It is clear that our society is far from affording the same quality of social recognition to all integration pathways taken by people with serious mental health problems.
However, the conclusion arising from this research conducted in Québec with different stakeholders from the mental health field points out the impossibility—which is above all an ethical impossibility—of establishing a hierarchy, however implicit, or of favouring any particular pathway to integration (as though there were pathways with varying levels of "success" depending how close they come to the dominant social norms).
The research highlights the importance of working for the benefit of all people with mental health problems.
The research highlights the importance of working for the benefit of all people with mental health problems and contributing to the acknowledgement of the legitimacy of different paths. It questions and challenges certain current tendencies within the mental health and social solidarity sectors to move towards tightening programs and practices around largely normative integration model, by encouraging the maintenance of a diversity of approaches and practices for supporting social integration.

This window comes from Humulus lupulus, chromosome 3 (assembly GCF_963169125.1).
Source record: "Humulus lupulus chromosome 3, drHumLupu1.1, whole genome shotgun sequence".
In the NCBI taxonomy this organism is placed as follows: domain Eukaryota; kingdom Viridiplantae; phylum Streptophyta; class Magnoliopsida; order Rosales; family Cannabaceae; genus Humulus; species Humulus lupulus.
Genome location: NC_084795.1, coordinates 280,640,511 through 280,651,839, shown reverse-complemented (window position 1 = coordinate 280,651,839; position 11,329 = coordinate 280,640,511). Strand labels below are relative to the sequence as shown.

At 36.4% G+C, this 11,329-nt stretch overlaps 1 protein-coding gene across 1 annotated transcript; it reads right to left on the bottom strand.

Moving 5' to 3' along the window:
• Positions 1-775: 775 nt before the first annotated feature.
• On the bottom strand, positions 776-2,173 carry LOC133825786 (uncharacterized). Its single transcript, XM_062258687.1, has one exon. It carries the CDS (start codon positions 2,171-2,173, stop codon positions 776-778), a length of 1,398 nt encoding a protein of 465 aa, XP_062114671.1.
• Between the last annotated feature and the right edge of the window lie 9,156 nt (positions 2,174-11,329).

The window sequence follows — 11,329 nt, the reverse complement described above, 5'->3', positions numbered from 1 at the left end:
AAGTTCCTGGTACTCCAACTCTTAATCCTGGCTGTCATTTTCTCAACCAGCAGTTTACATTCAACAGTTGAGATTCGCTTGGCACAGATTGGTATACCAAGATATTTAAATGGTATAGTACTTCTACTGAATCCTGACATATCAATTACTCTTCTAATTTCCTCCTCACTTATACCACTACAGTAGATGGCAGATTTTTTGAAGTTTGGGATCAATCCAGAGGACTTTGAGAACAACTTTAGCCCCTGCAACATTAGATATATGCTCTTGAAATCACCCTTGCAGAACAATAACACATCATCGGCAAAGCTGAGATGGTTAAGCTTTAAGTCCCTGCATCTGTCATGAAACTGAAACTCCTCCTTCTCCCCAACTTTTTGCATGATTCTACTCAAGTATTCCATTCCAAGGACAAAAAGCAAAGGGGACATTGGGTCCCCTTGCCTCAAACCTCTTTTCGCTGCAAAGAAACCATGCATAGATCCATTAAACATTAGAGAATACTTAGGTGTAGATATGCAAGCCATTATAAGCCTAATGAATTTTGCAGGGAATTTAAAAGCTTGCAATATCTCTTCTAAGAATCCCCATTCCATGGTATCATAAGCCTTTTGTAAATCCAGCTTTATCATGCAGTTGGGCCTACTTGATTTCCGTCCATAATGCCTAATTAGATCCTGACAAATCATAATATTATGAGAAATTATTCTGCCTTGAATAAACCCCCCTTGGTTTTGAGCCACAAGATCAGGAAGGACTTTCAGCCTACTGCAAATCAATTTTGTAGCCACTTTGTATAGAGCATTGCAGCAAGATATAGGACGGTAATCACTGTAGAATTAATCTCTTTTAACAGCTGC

The results of this research open up a broad and ambitious agenda: as a society, we must work to expand our view of that which is deserving of social value and consequently receives social recognition; this is an essential condition for a more inclusive society for people with serious mental health problems.
Three conditions for broadening social recognition were identified: 1) the recognition of difference in and of itself; 2) a recognition of the other that is not tied to the requirement of utility; 3) the urgent need to reflect together on ways to broaden social recognition and provide access to decent living conditions that would provide a true escape from poverty.
Marie-Laurence Poirel, Université de Montréal
Call for proposals
Documentary: Regarder l'arc-en-ciel : Pour réinventer l'intégration – part 1; part 2
Deposit of the research report: September 2015